The South Coast Air Quality Management District board voted Friday to grant City Hall $500,000 for its bike-share program, helping to expand it once it is formally launched at the end of 2013, city officials said.
Of the roughly 35 bike-sharing stations planned, the grant is expected to fund the construction of five outside Santa Monica in adjacent Westside cities.
City Hall has received over $2.8 million to build the stations and purchase approximately 350 bikes. City Hall has been working with local businesses and community members to identify desirable locations, and has already found several.
Bike sharing, the short-term rental of bicycles on a one-way or round-trip basis, has been popular in Europe and other countries for many years, and has recently gained popularity in cities throughout the U.S. including Washington, D.C., Seattle, Minneapolis and Denver. In California, cities including Anaheim and Los Angeles are in various stages of opening a bike-share system, officials said.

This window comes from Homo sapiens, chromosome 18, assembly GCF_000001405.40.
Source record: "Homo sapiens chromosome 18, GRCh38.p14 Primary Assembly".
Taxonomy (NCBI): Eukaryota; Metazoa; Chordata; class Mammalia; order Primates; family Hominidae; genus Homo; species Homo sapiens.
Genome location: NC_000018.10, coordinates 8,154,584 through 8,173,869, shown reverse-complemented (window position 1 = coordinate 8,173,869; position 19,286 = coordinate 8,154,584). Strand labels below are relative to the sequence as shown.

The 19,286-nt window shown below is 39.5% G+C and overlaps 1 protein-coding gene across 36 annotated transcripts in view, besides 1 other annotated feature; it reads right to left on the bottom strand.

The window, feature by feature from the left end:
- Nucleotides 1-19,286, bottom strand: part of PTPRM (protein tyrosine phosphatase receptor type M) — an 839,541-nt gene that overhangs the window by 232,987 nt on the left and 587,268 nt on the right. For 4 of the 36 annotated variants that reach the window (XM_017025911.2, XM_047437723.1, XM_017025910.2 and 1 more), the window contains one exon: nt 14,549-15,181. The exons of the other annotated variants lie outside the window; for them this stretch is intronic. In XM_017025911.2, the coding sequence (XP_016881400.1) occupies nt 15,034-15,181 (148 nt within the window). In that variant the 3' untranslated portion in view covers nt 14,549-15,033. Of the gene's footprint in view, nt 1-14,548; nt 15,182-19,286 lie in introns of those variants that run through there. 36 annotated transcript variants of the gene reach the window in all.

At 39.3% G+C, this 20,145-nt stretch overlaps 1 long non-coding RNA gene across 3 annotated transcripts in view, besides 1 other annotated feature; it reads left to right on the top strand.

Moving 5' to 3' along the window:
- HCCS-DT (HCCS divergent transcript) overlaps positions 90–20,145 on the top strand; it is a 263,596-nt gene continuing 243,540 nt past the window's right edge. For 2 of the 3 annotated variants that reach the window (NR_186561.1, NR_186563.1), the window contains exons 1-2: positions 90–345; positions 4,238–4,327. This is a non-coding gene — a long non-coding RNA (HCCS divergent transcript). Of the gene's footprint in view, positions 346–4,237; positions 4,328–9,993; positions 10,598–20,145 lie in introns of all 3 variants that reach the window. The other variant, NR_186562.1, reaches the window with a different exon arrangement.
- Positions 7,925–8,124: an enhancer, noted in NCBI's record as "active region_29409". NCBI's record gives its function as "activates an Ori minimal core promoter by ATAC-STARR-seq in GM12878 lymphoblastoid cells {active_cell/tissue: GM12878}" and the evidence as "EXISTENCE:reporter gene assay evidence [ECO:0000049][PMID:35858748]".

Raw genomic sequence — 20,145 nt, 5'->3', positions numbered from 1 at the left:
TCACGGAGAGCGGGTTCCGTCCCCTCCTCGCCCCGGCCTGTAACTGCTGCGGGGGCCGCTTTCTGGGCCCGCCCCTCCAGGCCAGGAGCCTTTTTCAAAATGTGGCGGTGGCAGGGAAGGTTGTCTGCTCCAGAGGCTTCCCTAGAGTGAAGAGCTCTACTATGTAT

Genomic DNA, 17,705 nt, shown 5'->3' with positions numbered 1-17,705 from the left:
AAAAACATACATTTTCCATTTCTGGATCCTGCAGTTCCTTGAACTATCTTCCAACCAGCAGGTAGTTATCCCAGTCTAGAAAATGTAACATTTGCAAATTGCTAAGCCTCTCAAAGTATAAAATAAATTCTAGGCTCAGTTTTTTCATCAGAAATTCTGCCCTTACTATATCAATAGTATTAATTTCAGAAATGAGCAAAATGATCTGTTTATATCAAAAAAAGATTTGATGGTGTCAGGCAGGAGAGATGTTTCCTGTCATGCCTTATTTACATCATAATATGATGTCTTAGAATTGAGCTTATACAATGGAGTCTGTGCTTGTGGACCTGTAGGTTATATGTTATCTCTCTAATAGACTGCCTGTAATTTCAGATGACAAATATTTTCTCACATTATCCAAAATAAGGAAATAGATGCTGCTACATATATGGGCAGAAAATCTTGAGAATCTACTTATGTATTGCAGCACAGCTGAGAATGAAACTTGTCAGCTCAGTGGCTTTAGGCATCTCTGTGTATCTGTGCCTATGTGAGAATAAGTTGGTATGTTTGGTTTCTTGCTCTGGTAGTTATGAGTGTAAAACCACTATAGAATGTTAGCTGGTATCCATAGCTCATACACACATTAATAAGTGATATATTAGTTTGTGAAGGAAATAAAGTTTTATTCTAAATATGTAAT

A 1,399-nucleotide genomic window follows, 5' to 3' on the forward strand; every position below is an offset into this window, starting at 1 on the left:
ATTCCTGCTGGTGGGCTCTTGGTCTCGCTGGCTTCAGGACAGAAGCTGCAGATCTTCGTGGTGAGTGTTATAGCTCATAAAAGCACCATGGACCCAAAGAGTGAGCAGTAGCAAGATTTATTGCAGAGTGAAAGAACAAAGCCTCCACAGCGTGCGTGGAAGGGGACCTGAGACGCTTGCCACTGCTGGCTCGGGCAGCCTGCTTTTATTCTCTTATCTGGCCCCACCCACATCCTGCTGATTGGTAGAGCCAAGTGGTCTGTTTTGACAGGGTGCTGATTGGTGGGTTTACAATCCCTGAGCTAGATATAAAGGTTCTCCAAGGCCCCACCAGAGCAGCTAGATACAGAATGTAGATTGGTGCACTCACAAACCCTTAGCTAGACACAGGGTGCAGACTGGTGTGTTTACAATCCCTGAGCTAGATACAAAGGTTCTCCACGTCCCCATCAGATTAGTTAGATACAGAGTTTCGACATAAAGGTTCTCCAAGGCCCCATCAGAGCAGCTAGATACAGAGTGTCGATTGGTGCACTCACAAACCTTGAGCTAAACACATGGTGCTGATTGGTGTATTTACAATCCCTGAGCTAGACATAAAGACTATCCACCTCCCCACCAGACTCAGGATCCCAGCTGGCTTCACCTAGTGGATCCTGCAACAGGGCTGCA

“Both residents and the business community have encouraged the city to implement a bike-sharing system as soon as possible as a way to encourage more people to ride in Santa Monica,” said David Martin, director of Planning and Community Development for City Hall. “We expect this program to complement the future Exposition Light Rail, allowing anyone to bicycle to and from the Santa Monica stations and provide the essential first and last mile link.”
Bicycling is becoming increasingly popular in Santa Monica, and the share of people biking to work has increased about 29 percent between 2007 and 2010, according to City Hall.
“This isn‚Äôt just a Santa Monica victory. By expanding the stations to the Westside, we‚Äôre creating a system that will allow cross-city transportation in a sustainable, visionary way,” said Mary Luevano, policy and legislative affairs director at Global Green, a nonprofit based in Santa Monica that has been working with City Hall on the bike-share program.